Most vaccinated American adults have every intention of getting booster shots, a new poll finds.

    Only about one in five say they won't get it, according to a Kaiser Family Foundation (KFF) survey conducted with 1,820 U.S. adults between Nov. 8 and Nov. 22. About 23% of vaccinated adults have already received a booster shot in the United States, up sharply from October when it was 10%.

    College students are not bouncing back from the changes brought on by the COVID-19 pandemic, a troubling new study finds.

    Researchers were surprised to find that one year after the start of the pandemic, college students were still less active and more at risk for depression even as social restrictions were lifted and many were vaccinated.

    While the new study focused on the experien...

    Quitting smoking is especially important during pregnancy, and now a new study suggests that when it comes to kicking the habit, cash may be just the incentive some women need.

    The study results suggest progressive financial rewards for smoking abstinence "could be implemented in the routine health care of pregnant smokers," the French researchers said. Dr. Ivan Berlin of Hôpital Pitié-...

    Parents who want to read to their toddlers and give them a developmental boost ought to pick up a traditional paper book rather than an e-book on a tablet, a new study reports.

    Toddlers are more likely to interact with their parents when they're sharing a paper children's book rather than a tablet, University of Michigan researchers found.

    Parents also tended to talk more to their c...

    Worried about climate change? You can do something about it every time you lift your fork, a new study suggests.

    Folks can reduce their personal carbon footprint by eating less red meat, nibbling fewer sweets and cutting back on tea, coffee and booze, according to the findings.

    "We all want to do our bit to help save the planet," said senior researcher Darren Greenwood, a senior lec...

    The misconception that girls are less interested than boys in computer science and engineering begins at a young age in the United States.

    And it's one reason for the gender gap in those career fields, according to a new study.

    In surveys of more than 2,200 U.S. children and teens in grades 1 through 12, researchers found that half 51% believed girls are le...

    A return to a more normal holiday season may also mean higher stress levels, so an expert offers some coping tips.

    Don't get too focused on buying the perfect presents, making the best dinner or planning the perfect party. Try to be mindful of pleasant things and moments, suggested Jennifer Wegmann, a health and wellness studies lecturer at Binghamton University, State University of New Y...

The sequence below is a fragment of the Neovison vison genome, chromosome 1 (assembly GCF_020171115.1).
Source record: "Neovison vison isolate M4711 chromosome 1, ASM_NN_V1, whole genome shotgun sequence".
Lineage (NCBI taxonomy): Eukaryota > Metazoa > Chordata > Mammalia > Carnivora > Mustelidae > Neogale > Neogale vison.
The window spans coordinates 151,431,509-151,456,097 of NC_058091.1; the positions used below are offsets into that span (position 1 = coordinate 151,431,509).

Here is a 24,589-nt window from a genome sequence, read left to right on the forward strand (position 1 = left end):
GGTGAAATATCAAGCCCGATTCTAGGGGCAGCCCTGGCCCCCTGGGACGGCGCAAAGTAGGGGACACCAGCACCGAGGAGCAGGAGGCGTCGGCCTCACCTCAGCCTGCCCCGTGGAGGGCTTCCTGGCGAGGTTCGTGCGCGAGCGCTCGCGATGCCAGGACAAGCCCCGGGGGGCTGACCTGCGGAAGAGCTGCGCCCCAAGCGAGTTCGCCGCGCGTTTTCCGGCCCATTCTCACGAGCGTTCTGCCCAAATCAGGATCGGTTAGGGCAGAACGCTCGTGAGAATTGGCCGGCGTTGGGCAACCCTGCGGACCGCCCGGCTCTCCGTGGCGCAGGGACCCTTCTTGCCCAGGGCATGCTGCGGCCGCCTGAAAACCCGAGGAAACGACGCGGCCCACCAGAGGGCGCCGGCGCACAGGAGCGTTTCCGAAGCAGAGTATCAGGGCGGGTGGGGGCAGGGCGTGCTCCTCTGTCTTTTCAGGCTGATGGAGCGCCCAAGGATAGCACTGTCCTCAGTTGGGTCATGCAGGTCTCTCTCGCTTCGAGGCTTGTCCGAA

One in five adults avoided seeking health care during the COVID-19 pandemic, even when they had symptoms suggesting the need for urgent medical attention, according to researchers in the Netherlands.

    "Health care avoidance during COVID-19 may be prevalent amongst those who are in greater need of it in the population, such as older individuals," a team led by Silvan Licher, of Erasmus Univ...

    Seniors, looking for a way to stay mentally quick and physically strong? Start scrubbing.

    Researchers from Singapore say housework may be a key to keeping your brain sharp as you age.

    Their new study found that in older adults, cleaning house was tied to a better memory and attention span, a...

    Becoming a couch potato as you get older goes against evolution and puts your health at risk, a new study suggests.

    Humans have evolved to be active in their later years, and staying active can protect against heart disease and a number of other serious health problems, according to researchers at Harvard.

    "It's a widespread idea in Western societies that as we get older, it's norma...

    Don't drive drunk. That's simple and obvious advice. And it appears ridesharing services are making it easier for people to take it.

    In a new study that looked at Chicago data, more rideshare trips meant fewer alcohol-involved crashes.

    "This study was designed to look specifically at drunk driver crashing," said study author Christopher Morrison.

    "When there are more rideshare...

    As American families sit down to celebrate Thanksgiving, a majority of parents say they want to raise grateful kids but they don't think they're succeeding.

    Four out of five respondents to a new nationwide poll said children aren't as thankful as they should be, and half worry that they overindulge their own kids. Two in five also said they're sometimes embarrassed by how selfish their ch...

    A new study is highlighting yet another consequence of the COVID-19 pandemic: It has likely made it even harder for kids with obesity to manage their weight.